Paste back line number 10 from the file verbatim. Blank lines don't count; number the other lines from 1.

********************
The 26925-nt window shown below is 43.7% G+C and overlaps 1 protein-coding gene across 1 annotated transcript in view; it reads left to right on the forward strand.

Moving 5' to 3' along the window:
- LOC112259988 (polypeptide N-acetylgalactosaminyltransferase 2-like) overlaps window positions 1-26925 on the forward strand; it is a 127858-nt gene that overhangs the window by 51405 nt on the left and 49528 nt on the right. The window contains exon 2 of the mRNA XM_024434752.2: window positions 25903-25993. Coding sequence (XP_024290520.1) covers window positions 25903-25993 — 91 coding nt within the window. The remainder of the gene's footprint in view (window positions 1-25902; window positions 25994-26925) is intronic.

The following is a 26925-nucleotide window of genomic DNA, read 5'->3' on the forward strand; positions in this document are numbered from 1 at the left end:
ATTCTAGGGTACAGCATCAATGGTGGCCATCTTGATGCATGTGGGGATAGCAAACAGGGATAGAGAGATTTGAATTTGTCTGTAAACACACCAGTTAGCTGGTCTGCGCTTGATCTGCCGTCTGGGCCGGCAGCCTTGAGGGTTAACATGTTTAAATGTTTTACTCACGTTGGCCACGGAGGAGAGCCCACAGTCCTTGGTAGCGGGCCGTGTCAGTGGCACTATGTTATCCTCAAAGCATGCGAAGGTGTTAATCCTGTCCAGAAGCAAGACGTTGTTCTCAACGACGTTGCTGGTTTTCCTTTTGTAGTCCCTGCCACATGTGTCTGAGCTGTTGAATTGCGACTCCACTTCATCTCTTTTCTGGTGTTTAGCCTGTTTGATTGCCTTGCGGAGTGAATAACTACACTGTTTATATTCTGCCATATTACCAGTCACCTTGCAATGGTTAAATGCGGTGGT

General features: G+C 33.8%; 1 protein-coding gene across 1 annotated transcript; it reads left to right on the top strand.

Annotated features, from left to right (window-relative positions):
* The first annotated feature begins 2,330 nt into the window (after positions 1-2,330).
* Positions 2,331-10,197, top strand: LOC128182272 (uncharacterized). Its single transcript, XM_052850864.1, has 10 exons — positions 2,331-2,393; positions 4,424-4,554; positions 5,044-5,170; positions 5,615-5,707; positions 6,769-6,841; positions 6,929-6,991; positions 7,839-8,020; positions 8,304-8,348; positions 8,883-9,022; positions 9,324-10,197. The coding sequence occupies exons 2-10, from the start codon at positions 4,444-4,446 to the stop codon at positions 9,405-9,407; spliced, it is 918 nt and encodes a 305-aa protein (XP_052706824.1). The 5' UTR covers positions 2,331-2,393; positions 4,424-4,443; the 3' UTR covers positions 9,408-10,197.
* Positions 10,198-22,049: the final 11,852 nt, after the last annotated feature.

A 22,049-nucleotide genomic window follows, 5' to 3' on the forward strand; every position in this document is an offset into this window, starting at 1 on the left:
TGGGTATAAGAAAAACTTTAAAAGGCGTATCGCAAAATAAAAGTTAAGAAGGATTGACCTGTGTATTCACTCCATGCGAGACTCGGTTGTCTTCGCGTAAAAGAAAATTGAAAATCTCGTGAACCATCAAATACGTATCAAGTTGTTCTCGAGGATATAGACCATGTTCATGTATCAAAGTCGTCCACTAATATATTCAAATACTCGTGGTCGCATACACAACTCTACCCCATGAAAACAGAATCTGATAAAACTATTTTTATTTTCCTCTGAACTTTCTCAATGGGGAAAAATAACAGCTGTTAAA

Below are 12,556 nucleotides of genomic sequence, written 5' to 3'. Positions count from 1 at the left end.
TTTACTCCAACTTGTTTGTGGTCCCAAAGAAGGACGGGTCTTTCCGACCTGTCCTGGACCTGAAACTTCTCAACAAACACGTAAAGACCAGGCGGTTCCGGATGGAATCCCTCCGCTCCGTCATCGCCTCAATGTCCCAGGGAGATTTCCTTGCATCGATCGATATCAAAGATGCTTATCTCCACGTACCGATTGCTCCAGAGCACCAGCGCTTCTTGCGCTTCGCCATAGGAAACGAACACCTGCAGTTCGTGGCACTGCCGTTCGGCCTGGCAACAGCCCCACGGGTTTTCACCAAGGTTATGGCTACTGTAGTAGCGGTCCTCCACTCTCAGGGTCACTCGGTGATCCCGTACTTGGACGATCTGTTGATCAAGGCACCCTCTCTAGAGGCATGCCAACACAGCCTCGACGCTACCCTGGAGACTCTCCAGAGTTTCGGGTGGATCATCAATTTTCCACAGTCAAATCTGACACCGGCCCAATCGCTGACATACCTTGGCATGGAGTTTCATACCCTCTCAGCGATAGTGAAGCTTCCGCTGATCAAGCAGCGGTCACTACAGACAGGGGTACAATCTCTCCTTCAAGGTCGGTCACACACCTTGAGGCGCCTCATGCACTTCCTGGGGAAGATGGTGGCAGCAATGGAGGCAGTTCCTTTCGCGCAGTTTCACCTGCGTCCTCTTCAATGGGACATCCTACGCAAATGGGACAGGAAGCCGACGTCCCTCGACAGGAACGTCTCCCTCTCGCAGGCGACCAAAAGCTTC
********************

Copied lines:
* Positions 10,198-22,049: the final 11,852 nt, after the last annotated feature.